Nikos Vassiliadis wrote:
On Friday 15 June 2007 15:24, Olivier Regnier wrote:
Nikos Vassiliadis a écrit :
On Friday 15 June 2007 13:29, Olivier Regnier wrote:
Hi everybody,

Actually, i'm working on FreeBSD 6.2 and csh shell. With a sh script,
i trying to execute this command :
sed -e "s/MAKE_ARGS\([^{]*\){/MAKE_ARGS\1{\n\t'mail/nbsmtp' =>
'WITH_IPV6=1 WITH_SSL=1',/" > /usr/local/etc/pkgtools.conf

The result is not correct, i have an error :
sed: 1: "s/MAKE_ARGS\([^{]*\){/M . . .": bad flag in subsitute
command: 'n'

Can you help me please ?
s/MAKE_ARGS\([^{]*\){/MAKE_ARGS\1{\n\t'mail/nbsmtp' =>
This n is invalid--------------------------^^^

You should add a backslash before each slash
that is not used as a separator for the s command.
s/I want to substitute the \/ character/with the _ character/
s/\/\/\//three slashes/

You can also use a separator of choice for the s command.
That is:
s/foo/bar/ is equivalent to [EMAIL PROTECTED]@bar@
is equivalent to sAfooAbarA
is equivalent to s1foo1bar1.

keep in mind, that our sed might not be
totally compatible with GNU sed.

HTH, Nikos
Thank for you anserw but the result is bad again :)
I tryed this : sed "s/MAKE_ARGS\([^{]*\){/MAKE_ARGS\1{\n\t'mail\/nbsmtp'
=> 'WITH_IPV6=1 WITH_SSL=1',/" > /usr/local/etc/pkgtools.conf
but i have this with cat /usr/local/etc/pkgtools.conf

MAKE_ARGS = {nt'mail/nbsmtp' => 'WITH_IPV6=1 WITH_SSL=1',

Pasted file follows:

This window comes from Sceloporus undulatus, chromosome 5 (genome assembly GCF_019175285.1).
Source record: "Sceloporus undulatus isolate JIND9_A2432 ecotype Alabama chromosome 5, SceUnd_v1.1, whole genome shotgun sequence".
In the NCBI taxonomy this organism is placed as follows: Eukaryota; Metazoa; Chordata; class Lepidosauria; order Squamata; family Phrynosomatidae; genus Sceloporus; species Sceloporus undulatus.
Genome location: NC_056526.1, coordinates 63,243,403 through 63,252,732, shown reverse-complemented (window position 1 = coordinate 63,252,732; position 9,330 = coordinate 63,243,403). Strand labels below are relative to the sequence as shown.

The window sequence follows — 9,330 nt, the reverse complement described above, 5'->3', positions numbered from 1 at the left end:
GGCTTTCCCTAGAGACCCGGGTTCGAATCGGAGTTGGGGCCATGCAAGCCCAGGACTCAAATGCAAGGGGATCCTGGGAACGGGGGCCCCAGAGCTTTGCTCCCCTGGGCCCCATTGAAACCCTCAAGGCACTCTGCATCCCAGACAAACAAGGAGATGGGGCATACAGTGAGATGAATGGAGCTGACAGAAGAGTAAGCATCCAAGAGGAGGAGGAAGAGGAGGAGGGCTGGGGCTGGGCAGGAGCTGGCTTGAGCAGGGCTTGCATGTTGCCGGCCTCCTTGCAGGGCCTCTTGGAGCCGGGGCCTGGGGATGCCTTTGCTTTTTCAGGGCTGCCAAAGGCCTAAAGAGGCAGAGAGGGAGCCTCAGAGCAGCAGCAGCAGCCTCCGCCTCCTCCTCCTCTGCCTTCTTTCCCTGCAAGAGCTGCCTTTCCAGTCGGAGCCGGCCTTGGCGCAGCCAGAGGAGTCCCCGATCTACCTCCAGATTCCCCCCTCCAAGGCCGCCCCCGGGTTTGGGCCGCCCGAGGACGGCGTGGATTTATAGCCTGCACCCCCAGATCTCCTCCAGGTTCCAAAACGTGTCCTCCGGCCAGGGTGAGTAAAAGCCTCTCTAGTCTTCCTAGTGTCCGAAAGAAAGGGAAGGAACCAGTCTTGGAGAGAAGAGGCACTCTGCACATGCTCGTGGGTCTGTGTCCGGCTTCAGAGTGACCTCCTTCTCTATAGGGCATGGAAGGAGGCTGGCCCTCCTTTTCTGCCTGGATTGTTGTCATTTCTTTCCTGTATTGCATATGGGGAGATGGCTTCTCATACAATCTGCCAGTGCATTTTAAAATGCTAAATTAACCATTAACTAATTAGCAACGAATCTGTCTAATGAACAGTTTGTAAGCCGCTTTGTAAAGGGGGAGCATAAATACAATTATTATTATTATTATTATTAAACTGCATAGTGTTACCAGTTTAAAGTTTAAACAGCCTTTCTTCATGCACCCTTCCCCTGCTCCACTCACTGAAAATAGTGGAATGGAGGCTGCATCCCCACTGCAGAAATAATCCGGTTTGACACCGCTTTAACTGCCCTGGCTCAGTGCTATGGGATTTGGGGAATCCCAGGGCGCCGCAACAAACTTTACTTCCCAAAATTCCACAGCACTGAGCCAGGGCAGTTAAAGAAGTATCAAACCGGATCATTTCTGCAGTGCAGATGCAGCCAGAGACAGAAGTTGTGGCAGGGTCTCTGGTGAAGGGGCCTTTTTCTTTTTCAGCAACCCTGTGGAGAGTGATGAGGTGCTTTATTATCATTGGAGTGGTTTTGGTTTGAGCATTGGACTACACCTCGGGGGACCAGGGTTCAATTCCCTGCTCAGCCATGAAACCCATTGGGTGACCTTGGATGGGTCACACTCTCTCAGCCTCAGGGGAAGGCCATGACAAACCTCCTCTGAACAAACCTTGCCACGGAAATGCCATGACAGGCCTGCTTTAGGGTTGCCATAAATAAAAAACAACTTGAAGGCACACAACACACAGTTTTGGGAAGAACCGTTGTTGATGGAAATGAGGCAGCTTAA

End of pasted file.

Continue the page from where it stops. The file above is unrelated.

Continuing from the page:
Sed and csh is strange no ? I think \n \t not supported by csh.

No, its sed. You cannot use backslash notation with
BSD sed.
nik:0:~$ sed "s/foo/\t\n/"

You can use a literal tab character, but not a literal
newline character...

How about this?
nik:0:~$ echo foo | awk '{ sub(/foo/, "foo\n\tbar"); print; }'

HTH, Nikos
Note: Using (t)csh as a part of any text manipulation operation I've discovered is generally a bad idea. When using sed, perl, or (g)awk, I always use (ba)sh, because (t)csh does some nasty evaluation of inline expressions, whereas (ba)sh doesn't. Just try using an expression with an exclamation point, for example :). Also for most strings, I'd get in the habit of quoting with single quotes instead of double quotes, if at all possible, because sometimes shells and other programs evaluate double quoted arguments differently than single quoted arguments.
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